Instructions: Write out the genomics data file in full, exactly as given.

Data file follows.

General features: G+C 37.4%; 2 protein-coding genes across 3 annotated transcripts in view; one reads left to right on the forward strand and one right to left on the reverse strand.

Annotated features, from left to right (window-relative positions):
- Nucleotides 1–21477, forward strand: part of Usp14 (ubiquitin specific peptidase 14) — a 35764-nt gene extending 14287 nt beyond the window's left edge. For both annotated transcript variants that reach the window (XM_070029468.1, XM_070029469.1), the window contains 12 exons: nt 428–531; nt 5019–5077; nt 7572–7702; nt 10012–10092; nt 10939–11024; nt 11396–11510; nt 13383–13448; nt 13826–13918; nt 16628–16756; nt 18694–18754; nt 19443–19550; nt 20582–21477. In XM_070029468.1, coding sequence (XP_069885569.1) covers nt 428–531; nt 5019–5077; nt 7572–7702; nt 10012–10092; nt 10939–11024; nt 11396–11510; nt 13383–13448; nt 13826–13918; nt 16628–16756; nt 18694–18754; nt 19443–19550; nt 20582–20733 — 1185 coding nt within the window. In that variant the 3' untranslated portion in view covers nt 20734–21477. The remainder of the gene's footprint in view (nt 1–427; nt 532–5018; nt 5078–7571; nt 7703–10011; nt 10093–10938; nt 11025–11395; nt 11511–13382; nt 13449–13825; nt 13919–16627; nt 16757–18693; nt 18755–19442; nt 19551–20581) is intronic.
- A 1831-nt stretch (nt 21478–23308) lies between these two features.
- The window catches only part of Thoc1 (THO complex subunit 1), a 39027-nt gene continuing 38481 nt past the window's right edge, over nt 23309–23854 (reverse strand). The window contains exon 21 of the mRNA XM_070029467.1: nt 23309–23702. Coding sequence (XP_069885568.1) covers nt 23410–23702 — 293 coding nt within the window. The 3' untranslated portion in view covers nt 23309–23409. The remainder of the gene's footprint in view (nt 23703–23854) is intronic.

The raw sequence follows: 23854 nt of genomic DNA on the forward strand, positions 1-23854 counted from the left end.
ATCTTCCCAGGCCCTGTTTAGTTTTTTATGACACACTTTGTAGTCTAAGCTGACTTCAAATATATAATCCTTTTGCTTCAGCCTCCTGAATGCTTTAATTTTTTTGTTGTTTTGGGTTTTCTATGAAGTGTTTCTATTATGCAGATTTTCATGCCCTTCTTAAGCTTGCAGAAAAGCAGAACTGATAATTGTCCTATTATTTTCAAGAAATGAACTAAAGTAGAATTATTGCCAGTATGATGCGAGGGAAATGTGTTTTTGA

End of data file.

General features: G+C 37.4%; 2 protein-coding genes across 3 annotated transcripts in view; one reads left to right on the forward strand and one right to left on the reverse strand.

Annotated features, from left to right (window-relative positions):
- Nucleotides 1–21477, forward strand: part of Usp14 (ubiquitin specific peptidase 14) — a 35764-nt gene extending 14287 nt beyond the window's left edge. For both annotated transcript variants that reach the window (XM_070029468.1, XM_070029469.1), the window contains 12 exons: nt 428–531; nt 5019–5077; nt 7572–7702; nt 10012–10092; nt 10939–11024; nt 11396–11510; nt 13383–13448; nt 13826–13918; nt 16628–16756; nt 18694–18754; nt 19443–19550; nt 20582–21477. In XM_070029468.1, coding sequence (XP_069885569.1) covers nt 428–531; nt 5019–5077; nt 7572–7702; nt 10012–10092; nt 10939–11024; nt 11396–11510; nt 13383–13448; nt 13826–13918; nt 16628–16756; nt 18694–18754; nt 19443–19550; nt 20582–20733 — 1185 coding nt within the window. In that variant the 3' untranslated portion in view covers nt 20734–21477. The remainder of the gene's footprint in view (nt 1–427; nt 532–5018; nt 5078–7571; nt 7703–10011; nt 10093–10938; nt 11025–11395; nt 11511–13382; nt 13449–13825; nt 13919–16627; nt 16757–18693; nt 18755–19442; nt 19551–20581) is intronic.
- A 1831-nt stretch (nt 21478–23308) lies between these two features.
- The window catches only part of Thoc1 (THO complex subunit 1), a 39027-nt gene continuing 38481 nt past the window's right edge, over nt 23309–23854 (reverse strand). The window contains exon 21 of the mRNA XM_070029467.1: nt 23309–23702. Coding sequence (XP_069885568.1) covers nt 23410–23702 — 293 coding nt within the window. The 3' untranslated portion in view covers nt 23309–23409. The remainder of the gene's footprint in view (nt 23703–23854) is intronic.

The raw sequence follows: 23854 nt of genomic DNA on the forward strand, positions 1-23854 counted from the left end.
ATCTTCCCAGGCCCTGTTTAGTTTTTTATGACACACTTTGTAGTCTAAGCTGACTTCAAATATATAATCCTTTTGCTTCAGCCTCCTGAATGCTTTAATTTTTTTGTTGTTTTGGGTTTTCTATGAAGTGTTTCTATTATGCAGATTTTCATGCCCTTCTTAAGCTTGCAGAAAAGCAGAACTGATAATTGTCCTATTATTTTCAAGAAATGAACTAAAGTAGAATTATTGCCAGTATGATGCGAGGGAAATGTGTTTTTGA